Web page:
The problem, of course, will be generating jobs for America’s workers. There are hopeful prospects. As Chinese wages rise, U.S. manufacturing is coming home again, back to where transport costs are lower, productivity rates are higher, and the legal system is more hostile to counterfeiters and technology theft. And while U.S. energy costs look likely to fall, electricity costs in China are up almost 20 percent over the last two years. In 2009, Peerless Industries, a maker of audiovisual mounting products, cited shorter lead times, cost efficiencies, and local control over the manufacturing process as reasons for bringing its work back from China to Illinois. General Electric is investing $1 billion in American plants to build domestic appliances.
But onshoring, as this return of manufacturing is called, is only a partial answer to the jobs question. The reality is that manufacturing is unlikely ever again to provide the mass employment it did in the past. In the last 40 years, the value of U.S. manufacturing (in constant dollars) has increased by 240 percent, but the manufacturing work force has shrunk by a third. Blame automation, computers, and sharply improved productivity.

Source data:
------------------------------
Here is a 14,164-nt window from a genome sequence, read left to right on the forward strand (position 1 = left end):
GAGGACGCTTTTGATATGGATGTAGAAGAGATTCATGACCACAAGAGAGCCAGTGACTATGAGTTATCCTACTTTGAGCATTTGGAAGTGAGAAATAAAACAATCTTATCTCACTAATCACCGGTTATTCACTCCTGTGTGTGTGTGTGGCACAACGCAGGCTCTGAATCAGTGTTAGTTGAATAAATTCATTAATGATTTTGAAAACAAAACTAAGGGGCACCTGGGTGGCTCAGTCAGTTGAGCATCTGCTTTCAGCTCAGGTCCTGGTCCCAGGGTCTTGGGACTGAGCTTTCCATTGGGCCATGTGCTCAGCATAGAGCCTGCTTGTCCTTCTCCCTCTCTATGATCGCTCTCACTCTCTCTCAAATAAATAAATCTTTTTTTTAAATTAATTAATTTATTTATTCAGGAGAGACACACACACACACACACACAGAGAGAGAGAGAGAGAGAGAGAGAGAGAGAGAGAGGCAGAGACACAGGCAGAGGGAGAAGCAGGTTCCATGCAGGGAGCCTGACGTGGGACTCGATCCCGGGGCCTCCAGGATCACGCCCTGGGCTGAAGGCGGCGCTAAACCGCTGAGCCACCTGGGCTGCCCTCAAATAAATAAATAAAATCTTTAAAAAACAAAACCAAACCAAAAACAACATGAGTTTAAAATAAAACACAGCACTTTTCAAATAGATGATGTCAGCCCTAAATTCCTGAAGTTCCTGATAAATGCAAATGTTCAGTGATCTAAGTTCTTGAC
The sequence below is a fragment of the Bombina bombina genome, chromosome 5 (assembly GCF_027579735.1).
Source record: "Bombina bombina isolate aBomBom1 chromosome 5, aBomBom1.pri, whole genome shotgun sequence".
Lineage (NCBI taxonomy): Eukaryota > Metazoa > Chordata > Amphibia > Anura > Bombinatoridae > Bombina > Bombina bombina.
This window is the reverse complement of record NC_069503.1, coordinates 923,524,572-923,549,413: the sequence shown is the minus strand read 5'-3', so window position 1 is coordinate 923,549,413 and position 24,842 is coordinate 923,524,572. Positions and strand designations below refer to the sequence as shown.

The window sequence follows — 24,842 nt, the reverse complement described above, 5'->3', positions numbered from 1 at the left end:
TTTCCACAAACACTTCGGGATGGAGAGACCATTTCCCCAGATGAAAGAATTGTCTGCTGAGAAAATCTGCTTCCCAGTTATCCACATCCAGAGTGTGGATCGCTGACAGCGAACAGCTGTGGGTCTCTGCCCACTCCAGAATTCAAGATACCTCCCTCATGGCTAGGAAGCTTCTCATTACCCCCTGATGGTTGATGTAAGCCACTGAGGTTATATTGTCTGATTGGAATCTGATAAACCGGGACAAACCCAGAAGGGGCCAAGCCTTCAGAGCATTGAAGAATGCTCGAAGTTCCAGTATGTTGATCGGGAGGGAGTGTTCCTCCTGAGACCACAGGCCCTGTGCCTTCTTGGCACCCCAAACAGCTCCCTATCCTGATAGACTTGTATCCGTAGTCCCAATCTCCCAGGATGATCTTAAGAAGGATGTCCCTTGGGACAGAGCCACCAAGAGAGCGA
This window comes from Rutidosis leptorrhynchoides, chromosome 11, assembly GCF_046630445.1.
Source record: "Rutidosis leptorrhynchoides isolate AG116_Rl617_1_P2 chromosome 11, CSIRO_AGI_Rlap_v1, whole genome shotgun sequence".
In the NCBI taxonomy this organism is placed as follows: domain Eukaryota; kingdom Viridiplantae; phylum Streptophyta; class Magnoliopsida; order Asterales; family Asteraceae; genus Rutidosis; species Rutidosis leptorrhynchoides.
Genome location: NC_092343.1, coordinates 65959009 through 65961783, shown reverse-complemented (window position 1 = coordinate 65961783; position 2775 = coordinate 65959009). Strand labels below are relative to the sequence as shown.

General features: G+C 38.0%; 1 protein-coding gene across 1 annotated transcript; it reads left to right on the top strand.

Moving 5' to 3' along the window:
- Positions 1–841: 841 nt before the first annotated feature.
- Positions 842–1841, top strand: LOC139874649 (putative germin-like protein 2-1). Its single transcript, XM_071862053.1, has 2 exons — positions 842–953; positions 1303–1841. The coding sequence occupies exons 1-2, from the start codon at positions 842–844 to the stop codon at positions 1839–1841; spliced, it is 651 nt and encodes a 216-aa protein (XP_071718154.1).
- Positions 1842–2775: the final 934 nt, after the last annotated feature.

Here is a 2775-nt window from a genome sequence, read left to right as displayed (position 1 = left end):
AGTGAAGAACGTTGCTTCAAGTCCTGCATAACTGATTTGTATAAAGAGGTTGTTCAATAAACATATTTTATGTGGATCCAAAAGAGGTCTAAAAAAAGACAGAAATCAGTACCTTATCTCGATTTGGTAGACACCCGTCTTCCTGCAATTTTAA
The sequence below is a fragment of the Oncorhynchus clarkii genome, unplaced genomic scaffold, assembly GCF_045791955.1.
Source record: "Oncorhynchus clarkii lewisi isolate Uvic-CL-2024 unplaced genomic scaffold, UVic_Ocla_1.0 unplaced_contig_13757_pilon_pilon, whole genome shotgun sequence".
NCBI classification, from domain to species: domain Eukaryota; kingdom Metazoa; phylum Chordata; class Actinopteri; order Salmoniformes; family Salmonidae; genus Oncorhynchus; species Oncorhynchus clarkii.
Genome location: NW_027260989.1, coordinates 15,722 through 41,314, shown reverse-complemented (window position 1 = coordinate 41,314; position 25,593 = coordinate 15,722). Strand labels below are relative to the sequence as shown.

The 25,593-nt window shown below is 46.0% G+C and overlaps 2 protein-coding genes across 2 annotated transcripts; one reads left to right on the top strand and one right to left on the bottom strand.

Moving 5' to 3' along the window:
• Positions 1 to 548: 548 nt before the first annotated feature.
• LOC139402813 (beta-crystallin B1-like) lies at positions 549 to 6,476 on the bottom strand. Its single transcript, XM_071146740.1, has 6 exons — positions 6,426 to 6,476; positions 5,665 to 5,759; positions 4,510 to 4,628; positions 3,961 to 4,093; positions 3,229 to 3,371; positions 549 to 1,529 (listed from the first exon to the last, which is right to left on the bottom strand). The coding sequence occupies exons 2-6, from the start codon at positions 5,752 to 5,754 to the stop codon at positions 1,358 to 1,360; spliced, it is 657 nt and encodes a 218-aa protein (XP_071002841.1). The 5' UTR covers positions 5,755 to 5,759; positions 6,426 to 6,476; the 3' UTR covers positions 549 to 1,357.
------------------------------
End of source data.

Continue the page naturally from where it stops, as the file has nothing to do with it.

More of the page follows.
Beyond the obvious growth industries such as education and care for the elderly, the jobs of the future will probably come from industries and products that have yet to be invented. As they were in the past, many of those inventions are likely to be made in the United States, which will also be benefiting from its status as the world’s top food exporter. Worldwide, there will be two billion extra people to feed by 2050, and many of them will be hoping to clamber up the protein chain from rice and gruel to eggs and hamburgers. The OPEC oil cartel’s influence may be waning with the shift in energy markets, but in the future, a cartel of food-exporting countries (possibly destined to be known as OFEC) would be far more potent. Indeed, one of the most likely future trends is that the heartland between the Rockies and the Appalachians will gain special benefits from the energy revolution and the coming boom in food exports. This should help balance the disparity that emerged in recent decades when the East and West Coasts fared significantly better than the inland states.